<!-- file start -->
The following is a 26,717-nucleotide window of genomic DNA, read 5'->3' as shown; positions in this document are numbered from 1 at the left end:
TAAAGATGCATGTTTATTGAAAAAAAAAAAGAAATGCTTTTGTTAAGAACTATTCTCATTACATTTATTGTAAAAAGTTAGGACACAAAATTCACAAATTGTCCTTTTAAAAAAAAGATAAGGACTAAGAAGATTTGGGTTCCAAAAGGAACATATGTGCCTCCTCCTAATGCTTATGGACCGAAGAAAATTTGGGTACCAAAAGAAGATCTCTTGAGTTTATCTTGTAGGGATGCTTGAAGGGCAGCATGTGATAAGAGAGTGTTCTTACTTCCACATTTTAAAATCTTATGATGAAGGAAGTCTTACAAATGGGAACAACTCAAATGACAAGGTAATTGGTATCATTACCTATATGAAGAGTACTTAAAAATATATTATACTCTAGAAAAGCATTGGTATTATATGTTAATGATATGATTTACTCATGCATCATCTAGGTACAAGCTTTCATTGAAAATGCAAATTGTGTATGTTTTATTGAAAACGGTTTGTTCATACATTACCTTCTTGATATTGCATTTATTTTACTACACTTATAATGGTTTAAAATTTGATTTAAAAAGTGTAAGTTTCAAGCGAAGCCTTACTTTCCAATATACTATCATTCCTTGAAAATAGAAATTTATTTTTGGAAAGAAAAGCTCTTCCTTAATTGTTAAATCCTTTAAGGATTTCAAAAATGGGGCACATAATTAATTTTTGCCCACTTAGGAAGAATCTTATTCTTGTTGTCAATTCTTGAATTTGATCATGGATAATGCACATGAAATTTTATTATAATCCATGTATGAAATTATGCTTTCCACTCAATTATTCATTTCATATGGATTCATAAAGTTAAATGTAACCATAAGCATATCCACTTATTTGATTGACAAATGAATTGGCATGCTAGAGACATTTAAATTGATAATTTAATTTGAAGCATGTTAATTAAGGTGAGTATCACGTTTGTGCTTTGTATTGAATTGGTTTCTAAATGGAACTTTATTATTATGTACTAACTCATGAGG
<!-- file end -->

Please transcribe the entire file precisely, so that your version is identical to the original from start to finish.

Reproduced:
The following is a 26,717-nucleotide window of genomic DNA, read 5'->3' as shown; positions in this document are numbered from 1 at the left end:
TAAAGATGCATGTTTATTGAAAAAAAAAAAGAAATGCTTTTGTTAAGAACTATTCTCATTACATTTATTGTAAAAAGTTAGGACACAAAATTCACAAATTGTCCTTTTAAAAAAAAGATAAGGACTAAGAAGATTTGGGTTCCAAAAGGAACATATGTGCCTCCTCCTAATGCTTATGGACCGAAGAAAATTTGGGTACCAAAAGAAGATCTCTTGAGTTTATCTTGTAGGGATGCTTGAAGGGCAGCATGTGATAAGAGAGTGTTCTTACTTCCACATTTTAAAATCTTATGATGAAGGAAGTCTTACAAATGGGAACAACTCAAATGACAAGGTAATTGGTATCATTACCTATATGAAGAGTACTTAAAAATATATTATACTCTAGAAAAGCATTGGTATTATATGTTAATGATATGATTTACTCATGCATCATCTAGGTACAAGCTTTCATTGAAAATGCAAATTGTGTATGTTTTATTGAAAACGGTTTGTTCATACATTACCTTCTTGATATTGCATTTATTTTACTACACTTATAATGGTTTAAAATTTGATTTAAAAAGTGTAAGTTTCAAGCGAAGCCTTACTTTCCAATATACTATCATTCCTTGAAAATAGAAATTTATTTTTGGAAAGAAAAGCTCTTCCTTAATTGTTAAATCCTTTAAGGATTTCAAAAATGGGGCACATAATTAATTTTTGCCCACTTAGGAAGAATCTTATTCTTGTTGTCAATTCTTGAATTTGATCATGGATAATGCACATGAAATTTTATTATAATCCATGTATGAAATTATGCTTTCCACTCAATTATTCATTTCATATGGATTCATAAAGTTAAATGTAACCATAAGCATATCCACTTATTTGATTGACAAATGAATTGGCATGCTAGAGACATTTAAATTGATAATTTAATTTGAAGCATGTTAATTAAGGTGAGTATCACGTTTGTGCTTTGTATTGAATTGGTTTCTAAATGGAACTTTATTATTATGTACTAACTCATGAGG